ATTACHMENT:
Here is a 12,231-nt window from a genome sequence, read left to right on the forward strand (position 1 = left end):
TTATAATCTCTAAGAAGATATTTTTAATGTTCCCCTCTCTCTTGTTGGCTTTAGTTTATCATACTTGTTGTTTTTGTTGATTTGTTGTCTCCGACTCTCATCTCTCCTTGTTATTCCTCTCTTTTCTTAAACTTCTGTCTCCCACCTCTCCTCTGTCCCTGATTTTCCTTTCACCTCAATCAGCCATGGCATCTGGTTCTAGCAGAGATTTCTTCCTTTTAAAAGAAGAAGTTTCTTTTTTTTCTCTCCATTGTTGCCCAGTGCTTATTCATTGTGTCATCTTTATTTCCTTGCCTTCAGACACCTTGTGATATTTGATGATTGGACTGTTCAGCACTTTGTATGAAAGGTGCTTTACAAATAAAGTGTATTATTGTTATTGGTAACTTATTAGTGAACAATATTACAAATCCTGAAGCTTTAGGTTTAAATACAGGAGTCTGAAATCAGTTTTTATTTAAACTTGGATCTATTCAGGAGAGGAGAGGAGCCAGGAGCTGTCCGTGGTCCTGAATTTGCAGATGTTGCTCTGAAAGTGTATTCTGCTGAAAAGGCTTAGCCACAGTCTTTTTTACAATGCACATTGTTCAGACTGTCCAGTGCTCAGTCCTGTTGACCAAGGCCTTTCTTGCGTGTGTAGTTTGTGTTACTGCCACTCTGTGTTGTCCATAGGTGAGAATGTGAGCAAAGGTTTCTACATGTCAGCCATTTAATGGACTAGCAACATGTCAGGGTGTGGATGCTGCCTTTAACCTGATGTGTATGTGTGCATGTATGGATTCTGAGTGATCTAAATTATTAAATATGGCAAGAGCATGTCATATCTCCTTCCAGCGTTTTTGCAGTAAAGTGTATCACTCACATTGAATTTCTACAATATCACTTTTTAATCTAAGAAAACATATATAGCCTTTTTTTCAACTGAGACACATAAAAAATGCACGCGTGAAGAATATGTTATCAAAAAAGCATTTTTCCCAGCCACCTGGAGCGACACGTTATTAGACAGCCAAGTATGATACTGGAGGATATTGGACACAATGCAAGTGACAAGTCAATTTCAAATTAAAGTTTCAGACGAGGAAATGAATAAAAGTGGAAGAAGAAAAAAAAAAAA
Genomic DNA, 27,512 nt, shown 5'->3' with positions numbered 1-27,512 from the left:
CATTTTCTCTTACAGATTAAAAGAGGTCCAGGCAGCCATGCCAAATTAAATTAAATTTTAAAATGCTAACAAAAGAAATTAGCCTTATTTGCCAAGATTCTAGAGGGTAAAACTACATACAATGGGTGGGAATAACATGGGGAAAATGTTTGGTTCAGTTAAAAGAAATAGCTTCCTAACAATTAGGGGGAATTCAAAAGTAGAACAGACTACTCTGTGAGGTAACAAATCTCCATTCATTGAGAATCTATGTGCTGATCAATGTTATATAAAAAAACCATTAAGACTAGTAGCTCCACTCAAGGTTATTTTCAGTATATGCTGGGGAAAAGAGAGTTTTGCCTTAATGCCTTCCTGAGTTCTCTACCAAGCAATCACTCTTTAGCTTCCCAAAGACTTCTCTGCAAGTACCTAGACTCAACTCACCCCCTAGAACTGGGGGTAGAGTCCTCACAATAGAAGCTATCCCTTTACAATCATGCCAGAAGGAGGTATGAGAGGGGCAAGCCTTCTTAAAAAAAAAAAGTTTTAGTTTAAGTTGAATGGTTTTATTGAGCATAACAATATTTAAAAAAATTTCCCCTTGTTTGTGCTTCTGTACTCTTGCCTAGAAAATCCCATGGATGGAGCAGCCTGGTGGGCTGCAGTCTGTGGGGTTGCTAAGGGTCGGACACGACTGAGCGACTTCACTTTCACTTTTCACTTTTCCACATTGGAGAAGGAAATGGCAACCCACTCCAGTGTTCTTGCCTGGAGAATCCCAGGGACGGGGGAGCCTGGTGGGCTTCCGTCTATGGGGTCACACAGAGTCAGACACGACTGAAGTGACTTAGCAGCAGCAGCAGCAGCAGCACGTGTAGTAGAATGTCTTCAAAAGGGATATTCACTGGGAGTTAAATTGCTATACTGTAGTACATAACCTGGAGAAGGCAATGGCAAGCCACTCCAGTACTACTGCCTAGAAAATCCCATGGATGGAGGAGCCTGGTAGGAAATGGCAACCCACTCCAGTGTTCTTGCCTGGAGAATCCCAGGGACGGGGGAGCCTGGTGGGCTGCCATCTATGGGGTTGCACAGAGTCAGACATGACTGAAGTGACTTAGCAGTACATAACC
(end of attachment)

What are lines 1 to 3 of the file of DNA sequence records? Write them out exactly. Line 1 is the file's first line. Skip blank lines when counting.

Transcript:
Here is a 12,231-nt window from a genome sequence, read left to right on the forward strand (position 1 = left end):
TTATAATCTCTAAGAAGATATTTTTAATGTTCCCCTCTCTCTTGTTGGCTTTAGTTTATCATACTTGTTGTTTTTGTTGATTTGTTGTCTCCGACTCTCATCTCTCCTTGTTATTCCTCTCTTTTCTTAAACTTCTGTCTCCCACCTCTCCTCTGTCCCTGATTTTCCTTTCACCTCAATCAGCCATGGCATCTGGTTCTAGCAGAGATTTCTTCCTTTTAAAAGAAGAAGTTTCTTTTTTTTCTCTCCATTGTTGCCCAGTGCTTATTCATTGTGTCATCTTTATTTCCTTGCCTTCAGACACCTTGTGATATTTGATGATTGGACTGTTCAGCACTTTGTATGAAAGGTGCTTTACAAATAAAGTGTATTATTGTTATTGGTAACTTATTAGTGAACAATATTACAAATCCTGAAGCTTTAGGTTTAAATACAGGAGTCTGAAATCAGTTTTTATTTAAACTTGGATCTATTCAGGAGAGGAGAGGAGCCAGGAGCTGTCCGTGGTCCTGAATTTGCAGATGTTGCTCTGAAAGTGTATTCTGCTGAAAAGGCTTAGCCACAGTCTTTTTTACAATGCACATTGTTCAGACTGTCCAGTGCTCAGTCCTGTTGACCAAGGCCTTTCTTGCGTGTGTAGTTTGTGTTACTGCCACTCTGTGTTGTCCATAGGTGAGAATGTGAGCAAAGGTTTCTACATGTCAGCCATTTAATGGACTAGCAACATGTCAGGGTGTGGATGCTGCCTTTAACCTGATGTGTATGTGTGCATGTATGGATTCTGAGTGATCTAAATTATTAAATATGGCAAGAGCATGTCATATCTCCTTCCAGCGTTTTTGCAGTAAAGTGTATCACTCACATTGAATTTCTACAATATCACTTTTTAATCTAAGAAAACATATATAGCCTTTTTTTCAACTGAGACACATAAAAAATGCACGCGTGAAGAATATGTTATCAAAAAAGCATTTTTCCCAGCCACCTGGAGCGACACGTTATTAGACAGCCAAGTATGATACTGGAGGATATTGGACACAATGCAAGTGACAAGTCAATTTCAAATTAAAGTTTCAGACGAGGAAATGAATAAAAGTGGAAGAAGAAAAAAAAAAAA
Genomic DNA, 27,512 nt, shown 5'->3' with positions numbered 1-27,512 from the left: